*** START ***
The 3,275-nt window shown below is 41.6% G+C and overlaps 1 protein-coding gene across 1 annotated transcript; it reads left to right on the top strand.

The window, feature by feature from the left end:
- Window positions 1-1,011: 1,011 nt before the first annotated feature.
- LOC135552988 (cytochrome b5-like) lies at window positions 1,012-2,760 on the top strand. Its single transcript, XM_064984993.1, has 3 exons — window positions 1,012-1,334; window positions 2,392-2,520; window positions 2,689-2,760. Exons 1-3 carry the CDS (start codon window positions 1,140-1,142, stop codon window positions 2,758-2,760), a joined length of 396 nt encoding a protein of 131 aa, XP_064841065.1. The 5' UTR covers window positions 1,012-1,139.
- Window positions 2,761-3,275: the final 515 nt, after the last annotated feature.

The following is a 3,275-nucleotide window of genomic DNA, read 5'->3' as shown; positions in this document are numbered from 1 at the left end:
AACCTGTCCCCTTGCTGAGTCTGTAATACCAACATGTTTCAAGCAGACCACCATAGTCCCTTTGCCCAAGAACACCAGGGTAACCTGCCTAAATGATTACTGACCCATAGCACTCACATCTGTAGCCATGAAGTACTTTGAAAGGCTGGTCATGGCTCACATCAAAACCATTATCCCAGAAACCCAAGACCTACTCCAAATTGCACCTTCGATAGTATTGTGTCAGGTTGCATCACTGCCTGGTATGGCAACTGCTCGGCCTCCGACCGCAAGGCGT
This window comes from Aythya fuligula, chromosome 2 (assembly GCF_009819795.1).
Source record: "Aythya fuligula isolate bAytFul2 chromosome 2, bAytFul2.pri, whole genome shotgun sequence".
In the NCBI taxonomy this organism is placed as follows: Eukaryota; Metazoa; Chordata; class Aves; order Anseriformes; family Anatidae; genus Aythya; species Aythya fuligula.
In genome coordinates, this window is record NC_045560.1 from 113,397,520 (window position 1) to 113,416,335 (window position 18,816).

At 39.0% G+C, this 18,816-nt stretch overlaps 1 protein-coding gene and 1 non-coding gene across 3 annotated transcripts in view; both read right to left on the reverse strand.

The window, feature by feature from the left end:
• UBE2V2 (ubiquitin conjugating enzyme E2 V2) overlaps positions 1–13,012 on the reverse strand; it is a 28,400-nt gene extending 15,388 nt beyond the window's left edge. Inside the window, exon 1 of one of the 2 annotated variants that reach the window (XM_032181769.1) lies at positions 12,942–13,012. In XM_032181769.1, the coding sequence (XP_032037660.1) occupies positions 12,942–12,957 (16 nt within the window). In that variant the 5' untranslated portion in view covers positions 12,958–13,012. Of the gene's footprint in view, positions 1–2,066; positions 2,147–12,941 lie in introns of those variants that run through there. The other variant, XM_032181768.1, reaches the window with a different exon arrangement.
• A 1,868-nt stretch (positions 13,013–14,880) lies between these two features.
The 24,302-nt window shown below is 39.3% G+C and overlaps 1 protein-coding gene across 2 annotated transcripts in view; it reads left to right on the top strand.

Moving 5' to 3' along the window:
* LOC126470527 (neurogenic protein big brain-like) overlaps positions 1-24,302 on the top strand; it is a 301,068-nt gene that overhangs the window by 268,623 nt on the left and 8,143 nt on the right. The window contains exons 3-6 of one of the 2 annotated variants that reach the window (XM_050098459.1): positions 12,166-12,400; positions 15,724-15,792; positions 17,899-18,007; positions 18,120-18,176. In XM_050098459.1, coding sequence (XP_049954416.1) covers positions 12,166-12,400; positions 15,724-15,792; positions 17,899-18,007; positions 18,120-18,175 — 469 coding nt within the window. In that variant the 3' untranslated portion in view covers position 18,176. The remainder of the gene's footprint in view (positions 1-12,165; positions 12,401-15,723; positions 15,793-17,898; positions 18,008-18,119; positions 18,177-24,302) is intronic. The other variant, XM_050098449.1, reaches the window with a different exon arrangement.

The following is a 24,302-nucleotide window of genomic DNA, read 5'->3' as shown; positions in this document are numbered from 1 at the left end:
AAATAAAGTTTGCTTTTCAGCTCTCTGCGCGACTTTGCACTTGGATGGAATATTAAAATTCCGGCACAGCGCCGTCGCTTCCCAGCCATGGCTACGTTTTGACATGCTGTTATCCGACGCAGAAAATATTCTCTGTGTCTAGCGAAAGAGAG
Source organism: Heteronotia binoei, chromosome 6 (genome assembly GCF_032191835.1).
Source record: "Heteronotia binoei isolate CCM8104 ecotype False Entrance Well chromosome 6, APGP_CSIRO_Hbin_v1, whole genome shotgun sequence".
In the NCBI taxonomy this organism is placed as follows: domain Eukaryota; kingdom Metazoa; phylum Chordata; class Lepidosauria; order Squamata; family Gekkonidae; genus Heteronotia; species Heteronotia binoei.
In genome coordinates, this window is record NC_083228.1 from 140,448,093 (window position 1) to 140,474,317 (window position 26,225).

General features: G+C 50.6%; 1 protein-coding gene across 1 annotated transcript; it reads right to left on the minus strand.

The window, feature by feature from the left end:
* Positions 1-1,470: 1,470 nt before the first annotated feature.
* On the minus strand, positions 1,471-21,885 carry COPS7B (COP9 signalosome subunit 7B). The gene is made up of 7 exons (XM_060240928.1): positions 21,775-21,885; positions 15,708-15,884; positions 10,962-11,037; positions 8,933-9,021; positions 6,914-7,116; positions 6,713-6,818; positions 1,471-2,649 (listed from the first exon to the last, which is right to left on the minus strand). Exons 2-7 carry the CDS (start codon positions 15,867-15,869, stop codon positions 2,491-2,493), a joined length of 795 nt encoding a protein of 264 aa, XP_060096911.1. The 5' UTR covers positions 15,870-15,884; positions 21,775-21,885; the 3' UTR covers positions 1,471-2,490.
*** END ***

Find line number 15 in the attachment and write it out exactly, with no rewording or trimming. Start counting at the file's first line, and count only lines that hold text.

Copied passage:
• A 1,868-nt stretch (positions 13,013–14,880) lies between these two features.